Quick Apple (or pc) Tip #2 March 5, 2010Posted by antimeme in Uncategorized.
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For inexpensive cables, it is hard to beast monoprice.com. I just bought two 20-foot Cat5 cables, two 14-foot Cat5 cables and a 6-foot HDMI cable for less than twenty-five dollars. That includes expedited shipping. You would have a hard time getting the HDMI cable alone for that price anywhere else.
Quick Apple Tip #1 February 19, 2010Posted by antimeme in Uncategorized.
Tags: Apple, productivity, Quick tip, Save
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This is one of those, “Why didn’t I notice that before?” tips. If the red circle has a darker dot inside it, the file has been changed but not saved.
I’ve gotten to the point now where it is a Pavlovian response to save (Command-S) every time I see the dot. It has probably kept me from losing hours of work.
Richard Solo 1800 charger for iPhone/iPod February 18, 2010Posted by antimeme in Apple.
Tags: Accessories, Apple, chargers, iPhone, RichardSolo
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A Cool Idea, But Does It Work?
I use my iPhone a lot when I am out and about. I am constantly listening to audiobooks or music. I take calls and I text. I use it for notes, reminders and taking photos. And if I am standing in line somewhere, I play The Creeps, The Deep, or The Plataeu. The only problem I have is that the measley 1200mA battery runs down long before I do.
Lots of Extras
Enter the Richard Solo 1800. RichardSolo.com is the brainchild of Richard Thalheimer. You’ll remember him as the founder of The Sharper Image, so you know he has good ideas. Is this charger one of them? Yes and no. Mostly no.
When both my iPhone and this device are fully charged, I get a theoretical 2-1/2 times the battery life. Reality makes it closer to just a doubling of useable time, but for most purposes, that is more than good enough. The device also sports a flashlight and a laser pointer, in addition to three status lights and a global but mostly useless on/off switch.
The entire package also has a lot of useful swag. The charging cable is modular and retractable; it coils up into a nice compact unit. It is a standard USB on one side and a mini plug that goes into the RS 1800. This side, too, uses a standard plug that is compatible with many of the devices you already own. The USB connector can go straight into a (powered) USB port on your computer. It can also plug into the supplied wall charging unit. Even nicer, they have thrown in a dual-USB car charging unit, so you can charge the RS1800 (and your iPhone) as well as your GPS device on your way to wherever it is you’re going.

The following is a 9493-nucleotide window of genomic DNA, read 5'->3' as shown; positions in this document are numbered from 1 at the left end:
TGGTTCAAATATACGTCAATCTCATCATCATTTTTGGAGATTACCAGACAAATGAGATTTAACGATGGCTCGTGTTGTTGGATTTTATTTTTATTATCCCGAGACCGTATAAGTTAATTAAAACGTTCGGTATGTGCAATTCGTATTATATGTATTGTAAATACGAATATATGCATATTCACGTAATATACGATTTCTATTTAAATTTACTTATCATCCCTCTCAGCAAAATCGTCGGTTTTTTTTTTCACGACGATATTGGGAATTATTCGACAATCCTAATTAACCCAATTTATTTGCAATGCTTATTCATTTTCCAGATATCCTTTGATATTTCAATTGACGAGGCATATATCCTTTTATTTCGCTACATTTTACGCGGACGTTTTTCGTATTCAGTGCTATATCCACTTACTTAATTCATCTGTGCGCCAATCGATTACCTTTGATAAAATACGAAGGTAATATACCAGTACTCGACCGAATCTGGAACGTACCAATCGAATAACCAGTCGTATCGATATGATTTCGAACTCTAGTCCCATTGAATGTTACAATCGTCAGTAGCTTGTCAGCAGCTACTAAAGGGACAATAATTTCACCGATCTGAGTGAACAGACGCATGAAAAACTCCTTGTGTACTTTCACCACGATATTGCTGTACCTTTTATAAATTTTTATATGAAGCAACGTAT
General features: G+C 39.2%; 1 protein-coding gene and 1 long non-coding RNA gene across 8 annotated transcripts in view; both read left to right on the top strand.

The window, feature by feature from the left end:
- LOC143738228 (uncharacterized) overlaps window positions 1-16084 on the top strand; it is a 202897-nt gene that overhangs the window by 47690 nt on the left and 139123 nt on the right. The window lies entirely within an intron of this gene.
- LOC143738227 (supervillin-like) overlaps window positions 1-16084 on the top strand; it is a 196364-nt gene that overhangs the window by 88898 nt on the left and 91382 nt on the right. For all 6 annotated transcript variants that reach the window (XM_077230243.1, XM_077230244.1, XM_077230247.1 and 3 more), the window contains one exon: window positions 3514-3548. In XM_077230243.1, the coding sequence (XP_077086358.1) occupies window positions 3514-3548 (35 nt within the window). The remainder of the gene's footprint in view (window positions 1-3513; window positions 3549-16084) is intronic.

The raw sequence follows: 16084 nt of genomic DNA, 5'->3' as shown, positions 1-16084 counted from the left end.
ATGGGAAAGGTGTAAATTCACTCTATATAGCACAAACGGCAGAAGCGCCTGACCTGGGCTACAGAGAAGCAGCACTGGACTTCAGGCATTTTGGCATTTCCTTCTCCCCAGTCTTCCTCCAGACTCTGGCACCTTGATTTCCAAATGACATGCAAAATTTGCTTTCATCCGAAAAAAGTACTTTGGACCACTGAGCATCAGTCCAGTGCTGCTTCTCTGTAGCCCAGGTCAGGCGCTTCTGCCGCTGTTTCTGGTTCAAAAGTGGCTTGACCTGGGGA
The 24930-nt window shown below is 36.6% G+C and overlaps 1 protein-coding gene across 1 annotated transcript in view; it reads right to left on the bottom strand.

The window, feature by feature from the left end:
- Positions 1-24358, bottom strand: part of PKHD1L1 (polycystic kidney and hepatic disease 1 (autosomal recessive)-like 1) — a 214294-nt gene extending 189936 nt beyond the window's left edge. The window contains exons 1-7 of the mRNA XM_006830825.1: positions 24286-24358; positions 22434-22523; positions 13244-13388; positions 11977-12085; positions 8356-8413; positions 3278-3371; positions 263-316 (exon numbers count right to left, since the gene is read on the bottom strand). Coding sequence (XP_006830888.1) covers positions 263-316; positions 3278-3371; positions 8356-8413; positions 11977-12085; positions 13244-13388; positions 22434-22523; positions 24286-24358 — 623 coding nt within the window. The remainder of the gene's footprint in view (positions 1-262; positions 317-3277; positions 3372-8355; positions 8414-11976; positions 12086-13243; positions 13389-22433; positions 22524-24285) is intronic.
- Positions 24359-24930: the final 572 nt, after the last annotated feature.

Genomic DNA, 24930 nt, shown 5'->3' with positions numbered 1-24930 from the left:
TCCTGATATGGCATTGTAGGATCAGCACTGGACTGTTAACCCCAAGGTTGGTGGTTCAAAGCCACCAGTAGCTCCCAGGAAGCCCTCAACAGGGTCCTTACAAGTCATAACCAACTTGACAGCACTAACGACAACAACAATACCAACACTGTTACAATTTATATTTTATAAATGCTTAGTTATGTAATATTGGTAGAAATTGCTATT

The other good news is that it charges pretty quickly. The marketing copy says it takes 90 minutes to fully charge an iPhone, but it feels faster than that to me. Using the RS 1800, I can go from about 20% to 60% in less than twenty minutes. That’s impressive.
So what’s wrong with it?
Sadly, there is a lot wrong with this device. I’ll start with the biggest issue.
The iPhone is about 4-1/2 inches long. The RichardSolo 1800 is about 4 inches. Put them together, and you now have a device that is 8-1/2 half inches long. It won’t fit in a shirt pocket. If you have it in your pants pocket, you feel it whenever you sit. Worse, you can feel the stress caused from bending. That stress is concentrated at the connector. Yes, it comes with various support braces. These things help. A lot. But even with them, there is a lot of stress on that connector. I think that stress has damaged the dock connector. The phone doesn’t always charge when it is plugged in. Sometimes when I plug it into a charger – any charger – it shows the charge icon but doesn’t charge. Other times, it shows the fully-charged icon regardless of the actual charge level. Sometimes it does nothing at all. Sometimes it works fine. My iPhone is pretty promiscuous – it
plugs into a lot of devices and cables. So I cannot say with absolute certainty that the RS 1800 is the culprit. But it seems likely to me.
I see that the company also offers a charger that has a cable rather than a direct connection. That would be better for the dock connector than the setup I have. Even so, I still wouldn’t get one. This thing has…
There are three status lights on the RS 1800: A blue one, a green one, and a red one. The blue one tells you that the RS 1800 is charging an iPhone/iPod. The blue light will stay on even when the iPhone is fully charged. They call this the “topping off” period. It will keep charging your phone until the RS 1800 is drained. At that point, the red light comes on, and the RS 1800 will stop charging.
The green light comes on when the RS 1800 is plugged in to be charged. If it is flashing, the RS 1800 is charging. If it is a solid green, the RS 1800 is full. Think about this. If it isn’t either plugged in and charging or connected to a phone and completely drained, there is no way to tell the status of the device. Even if it is charging, you only can tell if it is full. If it is at 95% full or 95% empty, the green light flashes. That is no help at all to me.
Then there is that useless on/off switch. As far as I can tell, its only purpose is to allow/prevent you from using the flashlight or laser pointer. This is silly. It isn’t like either of those lights will ever turn on accidentally. It takes a fair amount of pressure activate them. When you remove the pressure, they turn off. There is no way to have either light remain on without holding the button down – it would have been nice to have a stay-on-until-I-turn-you-off option, which would have made the on/off thing in the back useful. But it doesn’t, so it isn’t.
I need supplemental charging when I am out. And the 1800 mA provided by the RS 1800 is enough for my needs. Anything less would not be. And the charging time is relatively fast. But its flaws far outweigh these benefits. It puts far too much stress on the iPhone’s dock connector. The status meter of “somewhere between empty and 99%, inclusive” is worthless. The flashlight and laser pointers are cool, but totally unnecessary. All in all, this is a great idea that is executed poorly. And it costs the better part of seventy bucks. There are better products that cost less. Skip this one.